He was arrested and charged with seven misdemeanor counts of lewdness, four involving a child.


Man convicted of swindling churchgoers sentenced to prison

ATLANTA (AP) — Federal prosecutors say a businessman accused of swindling churchgoers in an investment scheme has been sentenced to nearly 20 years in prison.

Authorities say 32-year-old Ephren Taylor II of Overland Park, Kansas was sentenced Tuesday to 19 years and seven months.

Prosecutors have said Taylor, former chief executive of North Carolina-based City Capital Corporation, convinced members of mostly African-American churches across the country to invest in small businesses and used their money to pay personal expenses. Prosecutors say more than 400 people invested more than $16 million in the scheme.

Taylor’s accomplice, 46-year-old Wendy Connor of Raleigh, North Carolina has also been sentenced to five years in prison.

Taylor is ordered to pay more than $15.5 million in restitution. Connor is ordered to pay more than $5.8 million in restitution.


Syrian, Iraqi Christians plead for international assistance

BEIRUT (AP) — Syrian and Iraqi Christians have pleaded for more international assistance from new homes in Lebanon where they recently arrived after fleeing attacks by militants from the Islamic State group.

They spoke in two Beirut churches where they lined up to receive food baskets and other humanitarian assistance from a non-profit organization called In Defense of Christians (IDC), whose mission is to protect Christians in the Middle East.

IS overran a cluster of Assyrian villages last month, taking at least 220 Christians hostage. Around 25 have been released, but the fate of the remaining captives is unclear.

The militants who control about a third of Iraq and Syria have also targeted cultural heritage sites from the once-mighty Assyrian Empire.

Thousands of Christians have trickled into Lebanon from Iraq and Syria after being forced to choose between leaving, facing death or paying a tax on non-Muslims.


Pakistan deploys troops after riots over church attacks

LAHORE, Pakistan (AP) — A Pakistani police officer says paramilitary troops were deployed to prevent more rioting by minority Christians after the deadly Taliban church attacks in the eastern city of Lahore.

Lahore’s police chief, Amin Wains, says the soldiers fanned out on the streets Tuesday as funerals of the last of the victims were underway. He said those attending the burial services went through strict security checks.

The twin Taliban suicide bombings struck two churches in a Christian neighborhood of Lahore on Sunday, killing 17 people.

The attack set off two days of rioting in which angry Christians burned to death two people they suspected of being involved in the bombings, and two Christian protesters died after being hit by a car that tried to drive through their road block.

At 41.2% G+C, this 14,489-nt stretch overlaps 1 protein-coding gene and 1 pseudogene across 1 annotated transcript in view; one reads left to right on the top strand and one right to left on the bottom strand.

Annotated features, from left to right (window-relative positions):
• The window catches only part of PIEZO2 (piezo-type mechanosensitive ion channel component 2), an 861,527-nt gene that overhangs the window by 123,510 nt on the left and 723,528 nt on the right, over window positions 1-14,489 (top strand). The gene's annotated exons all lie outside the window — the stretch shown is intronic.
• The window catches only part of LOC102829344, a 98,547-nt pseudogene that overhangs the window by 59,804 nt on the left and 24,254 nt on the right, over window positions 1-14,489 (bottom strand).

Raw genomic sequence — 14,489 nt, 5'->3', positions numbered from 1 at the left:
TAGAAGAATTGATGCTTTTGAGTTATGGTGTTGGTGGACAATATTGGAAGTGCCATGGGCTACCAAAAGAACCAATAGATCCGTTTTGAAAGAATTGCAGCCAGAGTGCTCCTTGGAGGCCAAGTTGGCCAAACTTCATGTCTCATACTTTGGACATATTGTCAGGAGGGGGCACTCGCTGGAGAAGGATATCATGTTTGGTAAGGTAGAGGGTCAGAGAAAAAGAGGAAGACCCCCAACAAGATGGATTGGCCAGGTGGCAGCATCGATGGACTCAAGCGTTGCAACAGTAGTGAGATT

279-r-05-(Christian mourner weeping, outside funeral for church bombing victim)–Sound of a Christian mourner weeping outside a funeral for one of the church bombing victims. (17 Mar 2015)


278-a-10-(Christian Pastor Manual Mani, in AP interview)-“scared of anybody”-Pastor Manual Mani says Pakistani Christians won’t lose faith because of the church bombings. (17 Mar 2015)



Rape of nun, church attacks make Indian Christians anxious

NEW DELHI (AP) — Prime Minister Narendra Modi says he is “deeply concerned” about the rape of a nun and the destruction of a church in India, but Christian say his words do little to dispel the fear in their community since his right wing Hindu government came to power.

A Christian leader, John Dayal, said Tuesday that Christians in the country were feeling deeply vulnerable.

Over the weekend an elderly nun was gang-raped in eastern India. The men who attacked the Convent of Jesus and Mary School in West Bengal state also ransacked the chapel and destroyed holy items.

A day later, a church in India’s Haryana state was destroyed, and reports said the vandals planted a flag with the name of the Hindu god Rama.


Myanmar court jails New Zealand man for insulting Buddha

YANGON, Myanmar (AP) — A Myanmar court has sentenced a New Zealand bar manager and his business associates to two years and six months in prison for insulting Buddhism over a flyer that showed a psychedelic depiction of Buddha wearing headphones.

The trial of V Gastro manager Philip Blackwood, bar owner Tun Thurein and employee Htut Ko Ko Lwin came as the predominantly Buddhist nation grapples with a surge of religious nationalism, including violence against members of the minority Muslim community.

The three men were sentenced to two years of hard labor for insulting religion and six months for disobeying an order from a public servant.

They were arrested in December after the image was used to promote a tapas bar and lounge.


280-a-14-(Phil Robertson, deputy Asia director for Human Rights Watch, in AP interview)-“more witch hunts”-Phil Robertson, deputy Asia director for Human Rights Watch, says Myanmar’s government was unwise to sentence three men to prison for insulting Buddhism. (17 Mar 2015)



Canadian lawmaker apologizes for veil statement

TORONTO (AP) — A lawmaker from Canada’s governing Conservative party has apologized for saying women who wish to wear a face veil while swearing the oath of citizenship should stay where they came from.

Parliamentary member Larry Miller made the comments on a radio show Monday. He said he was baffled about a Federal Court ruling overturning a ban on the wearing of niqabs (nih-KABZ) during citizenship ceremonies.

On Tuesday, Miller said he stands by his view that would-be Canadians taking the oath must uncover their face. But he added, “I apologize for and retract my comments that went beyond this.”


Teacher accused of calling Muslim student a Taliban